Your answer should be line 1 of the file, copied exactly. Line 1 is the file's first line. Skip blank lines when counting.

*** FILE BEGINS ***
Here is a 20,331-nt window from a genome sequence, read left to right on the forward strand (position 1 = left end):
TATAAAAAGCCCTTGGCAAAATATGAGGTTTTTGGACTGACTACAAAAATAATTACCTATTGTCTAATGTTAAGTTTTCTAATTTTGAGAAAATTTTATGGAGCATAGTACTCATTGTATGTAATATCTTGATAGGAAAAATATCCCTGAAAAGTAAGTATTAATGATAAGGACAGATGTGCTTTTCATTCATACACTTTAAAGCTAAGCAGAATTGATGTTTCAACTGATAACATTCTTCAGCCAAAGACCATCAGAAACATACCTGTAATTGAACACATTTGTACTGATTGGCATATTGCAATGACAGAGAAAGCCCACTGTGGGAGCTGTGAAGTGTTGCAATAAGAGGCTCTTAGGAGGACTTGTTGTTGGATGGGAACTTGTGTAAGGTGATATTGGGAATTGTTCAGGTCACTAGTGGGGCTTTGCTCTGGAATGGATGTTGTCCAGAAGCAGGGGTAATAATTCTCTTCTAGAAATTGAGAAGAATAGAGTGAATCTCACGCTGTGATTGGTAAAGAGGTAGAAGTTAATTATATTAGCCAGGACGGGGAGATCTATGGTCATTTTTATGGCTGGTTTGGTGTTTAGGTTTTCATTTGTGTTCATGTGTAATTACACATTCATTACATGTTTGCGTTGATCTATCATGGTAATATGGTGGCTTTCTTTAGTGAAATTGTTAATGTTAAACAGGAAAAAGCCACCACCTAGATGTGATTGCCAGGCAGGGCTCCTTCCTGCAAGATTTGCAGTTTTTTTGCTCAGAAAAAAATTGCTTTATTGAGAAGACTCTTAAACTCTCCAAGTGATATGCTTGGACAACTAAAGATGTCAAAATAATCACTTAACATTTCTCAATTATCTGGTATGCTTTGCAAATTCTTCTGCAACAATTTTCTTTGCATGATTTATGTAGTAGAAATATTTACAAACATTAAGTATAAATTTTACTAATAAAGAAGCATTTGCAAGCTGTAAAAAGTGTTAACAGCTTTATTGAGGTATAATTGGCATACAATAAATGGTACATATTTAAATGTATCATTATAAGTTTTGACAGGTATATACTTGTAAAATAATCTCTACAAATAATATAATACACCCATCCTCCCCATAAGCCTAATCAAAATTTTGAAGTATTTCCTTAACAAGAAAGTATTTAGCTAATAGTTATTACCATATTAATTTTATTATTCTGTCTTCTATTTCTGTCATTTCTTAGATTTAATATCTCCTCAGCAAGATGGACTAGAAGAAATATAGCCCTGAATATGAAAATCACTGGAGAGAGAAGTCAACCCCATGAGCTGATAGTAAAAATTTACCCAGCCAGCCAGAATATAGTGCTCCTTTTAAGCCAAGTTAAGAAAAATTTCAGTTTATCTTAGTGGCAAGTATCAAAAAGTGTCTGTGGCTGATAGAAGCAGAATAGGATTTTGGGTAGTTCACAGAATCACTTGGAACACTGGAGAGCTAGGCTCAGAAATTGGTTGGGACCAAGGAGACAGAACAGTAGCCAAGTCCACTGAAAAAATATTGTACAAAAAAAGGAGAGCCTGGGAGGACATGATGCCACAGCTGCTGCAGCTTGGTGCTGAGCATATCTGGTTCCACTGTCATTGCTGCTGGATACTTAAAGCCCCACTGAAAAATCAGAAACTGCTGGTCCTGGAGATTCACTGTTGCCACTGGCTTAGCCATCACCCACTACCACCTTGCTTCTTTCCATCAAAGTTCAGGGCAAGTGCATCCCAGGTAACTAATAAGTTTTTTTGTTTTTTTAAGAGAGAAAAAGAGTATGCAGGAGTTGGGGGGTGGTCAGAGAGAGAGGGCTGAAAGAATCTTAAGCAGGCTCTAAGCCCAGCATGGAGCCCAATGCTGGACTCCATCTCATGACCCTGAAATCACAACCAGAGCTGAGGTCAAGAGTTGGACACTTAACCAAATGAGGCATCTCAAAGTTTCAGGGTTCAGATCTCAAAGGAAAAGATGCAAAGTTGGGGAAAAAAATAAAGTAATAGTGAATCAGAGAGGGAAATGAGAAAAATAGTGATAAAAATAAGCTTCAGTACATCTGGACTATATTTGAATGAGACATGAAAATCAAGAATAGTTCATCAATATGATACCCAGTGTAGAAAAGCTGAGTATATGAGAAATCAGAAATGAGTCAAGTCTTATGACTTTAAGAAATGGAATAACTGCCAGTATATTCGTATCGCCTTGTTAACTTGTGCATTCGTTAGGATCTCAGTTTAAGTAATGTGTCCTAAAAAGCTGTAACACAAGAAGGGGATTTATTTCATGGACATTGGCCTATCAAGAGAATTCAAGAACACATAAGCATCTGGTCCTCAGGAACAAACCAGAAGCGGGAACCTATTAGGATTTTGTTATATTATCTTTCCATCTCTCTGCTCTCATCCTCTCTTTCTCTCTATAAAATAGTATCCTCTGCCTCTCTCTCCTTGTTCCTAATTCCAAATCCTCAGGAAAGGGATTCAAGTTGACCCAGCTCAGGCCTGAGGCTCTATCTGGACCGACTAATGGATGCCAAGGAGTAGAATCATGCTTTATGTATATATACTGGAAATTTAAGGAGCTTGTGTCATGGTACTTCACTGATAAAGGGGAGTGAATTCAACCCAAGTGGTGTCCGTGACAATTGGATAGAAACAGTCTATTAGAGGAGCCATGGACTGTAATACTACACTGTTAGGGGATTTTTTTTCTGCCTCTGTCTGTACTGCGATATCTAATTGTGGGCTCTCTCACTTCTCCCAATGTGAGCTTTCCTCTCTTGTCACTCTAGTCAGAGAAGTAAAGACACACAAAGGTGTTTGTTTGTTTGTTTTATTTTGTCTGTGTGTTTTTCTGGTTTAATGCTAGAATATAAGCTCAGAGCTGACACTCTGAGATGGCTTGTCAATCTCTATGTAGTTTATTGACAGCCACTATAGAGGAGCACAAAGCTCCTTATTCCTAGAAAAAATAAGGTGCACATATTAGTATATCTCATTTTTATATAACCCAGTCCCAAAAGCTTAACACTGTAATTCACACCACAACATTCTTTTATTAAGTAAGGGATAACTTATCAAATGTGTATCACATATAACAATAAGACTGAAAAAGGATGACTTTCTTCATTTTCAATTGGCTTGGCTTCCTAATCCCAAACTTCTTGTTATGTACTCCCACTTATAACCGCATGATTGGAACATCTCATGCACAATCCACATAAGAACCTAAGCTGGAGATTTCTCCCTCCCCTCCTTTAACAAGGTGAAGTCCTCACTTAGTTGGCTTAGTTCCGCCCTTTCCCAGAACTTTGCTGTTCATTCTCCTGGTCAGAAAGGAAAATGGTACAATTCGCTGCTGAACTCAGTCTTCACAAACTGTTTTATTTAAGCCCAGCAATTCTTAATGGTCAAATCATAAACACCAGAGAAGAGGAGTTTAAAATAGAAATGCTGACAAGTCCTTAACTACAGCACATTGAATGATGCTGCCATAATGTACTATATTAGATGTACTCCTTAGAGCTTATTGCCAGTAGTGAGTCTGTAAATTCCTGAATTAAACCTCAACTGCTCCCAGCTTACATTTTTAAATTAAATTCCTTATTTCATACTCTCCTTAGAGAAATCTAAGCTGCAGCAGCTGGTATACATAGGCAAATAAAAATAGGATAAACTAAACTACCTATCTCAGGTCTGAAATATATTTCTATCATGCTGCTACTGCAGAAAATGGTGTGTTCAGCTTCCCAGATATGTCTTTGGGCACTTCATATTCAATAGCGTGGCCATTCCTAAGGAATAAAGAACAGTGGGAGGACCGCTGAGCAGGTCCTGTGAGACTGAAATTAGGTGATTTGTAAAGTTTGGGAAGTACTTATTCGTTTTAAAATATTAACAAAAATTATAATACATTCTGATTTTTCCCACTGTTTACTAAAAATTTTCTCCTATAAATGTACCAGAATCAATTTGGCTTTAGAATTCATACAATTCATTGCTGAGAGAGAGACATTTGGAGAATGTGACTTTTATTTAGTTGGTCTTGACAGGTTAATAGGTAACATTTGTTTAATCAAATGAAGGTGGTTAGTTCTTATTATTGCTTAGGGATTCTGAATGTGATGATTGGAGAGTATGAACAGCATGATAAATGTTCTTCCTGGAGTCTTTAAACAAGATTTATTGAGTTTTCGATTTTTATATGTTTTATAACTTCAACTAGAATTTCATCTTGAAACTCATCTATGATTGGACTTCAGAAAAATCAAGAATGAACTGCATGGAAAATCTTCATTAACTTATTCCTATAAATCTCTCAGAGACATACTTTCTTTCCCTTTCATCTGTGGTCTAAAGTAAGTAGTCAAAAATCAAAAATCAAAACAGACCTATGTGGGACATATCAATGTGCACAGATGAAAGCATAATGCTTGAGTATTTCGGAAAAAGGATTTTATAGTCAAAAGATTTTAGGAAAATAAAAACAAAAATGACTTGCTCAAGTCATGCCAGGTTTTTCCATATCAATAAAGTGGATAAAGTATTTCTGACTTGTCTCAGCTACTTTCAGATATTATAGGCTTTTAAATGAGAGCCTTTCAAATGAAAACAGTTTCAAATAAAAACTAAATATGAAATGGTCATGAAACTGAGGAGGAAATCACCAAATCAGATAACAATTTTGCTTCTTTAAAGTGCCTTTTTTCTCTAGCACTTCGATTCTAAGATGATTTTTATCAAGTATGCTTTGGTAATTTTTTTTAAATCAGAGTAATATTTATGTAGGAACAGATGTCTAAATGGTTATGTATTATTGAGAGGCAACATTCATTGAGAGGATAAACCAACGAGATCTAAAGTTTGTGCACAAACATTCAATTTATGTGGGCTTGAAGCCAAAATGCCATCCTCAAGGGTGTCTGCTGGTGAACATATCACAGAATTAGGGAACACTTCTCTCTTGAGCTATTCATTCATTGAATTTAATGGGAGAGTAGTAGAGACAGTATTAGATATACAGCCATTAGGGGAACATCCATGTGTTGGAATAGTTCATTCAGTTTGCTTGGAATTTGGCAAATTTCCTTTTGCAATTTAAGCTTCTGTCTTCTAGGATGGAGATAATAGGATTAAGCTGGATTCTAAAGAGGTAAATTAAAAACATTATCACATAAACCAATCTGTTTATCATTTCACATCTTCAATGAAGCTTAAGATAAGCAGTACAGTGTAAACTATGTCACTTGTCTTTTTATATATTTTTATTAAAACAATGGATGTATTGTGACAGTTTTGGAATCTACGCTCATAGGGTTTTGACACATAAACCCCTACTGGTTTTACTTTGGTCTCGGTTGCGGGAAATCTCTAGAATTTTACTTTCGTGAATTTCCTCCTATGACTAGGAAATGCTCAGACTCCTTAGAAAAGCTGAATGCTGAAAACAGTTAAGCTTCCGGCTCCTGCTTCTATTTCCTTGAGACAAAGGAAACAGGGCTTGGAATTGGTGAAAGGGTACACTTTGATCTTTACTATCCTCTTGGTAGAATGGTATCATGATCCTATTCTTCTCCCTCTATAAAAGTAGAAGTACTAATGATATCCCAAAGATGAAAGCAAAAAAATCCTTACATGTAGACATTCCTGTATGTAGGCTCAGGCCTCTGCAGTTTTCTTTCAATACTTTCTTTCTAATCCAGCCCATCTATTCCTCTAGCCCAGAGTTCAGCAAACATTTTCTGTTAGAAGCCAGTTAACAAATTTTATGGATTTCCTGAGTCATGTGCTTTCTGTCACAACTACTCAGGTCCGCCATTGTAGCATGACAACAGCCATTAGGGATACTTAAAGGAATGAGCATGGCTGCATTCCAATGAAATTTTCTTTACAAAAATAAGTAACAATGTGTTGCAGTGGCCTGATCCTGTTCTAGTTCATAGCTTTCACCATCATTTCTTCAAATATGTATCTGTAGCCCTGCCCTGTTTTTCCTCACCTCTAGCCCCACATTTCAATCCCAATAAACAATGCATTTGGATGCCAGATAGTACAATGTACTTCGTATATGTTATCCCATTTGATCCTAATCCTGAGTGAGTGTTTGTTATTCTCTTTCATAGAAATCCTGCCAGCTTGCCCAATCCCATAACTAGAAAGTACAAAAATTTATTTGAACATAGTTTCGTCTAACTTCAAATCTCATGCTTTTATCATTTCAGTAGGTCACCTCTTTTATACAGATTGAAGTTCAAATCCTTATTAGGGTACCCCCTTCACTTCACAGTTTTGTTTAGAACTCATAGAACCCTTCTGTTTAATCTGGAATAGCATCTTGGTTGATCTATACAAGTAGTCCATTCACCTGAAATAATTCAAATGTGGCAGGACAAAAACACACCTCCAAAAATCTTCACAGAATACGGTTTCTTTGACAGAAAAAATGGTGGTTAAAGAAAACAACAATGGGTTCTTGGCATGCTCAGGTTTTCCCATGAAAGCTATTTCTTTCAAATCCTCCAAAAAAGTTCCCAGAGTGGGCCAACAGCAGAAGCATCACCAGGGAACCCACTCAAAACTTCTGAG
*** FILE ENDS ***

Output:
Here is a 20,331-nt window from a genome sequence, read left to right on the forward strand (position 1 = left end):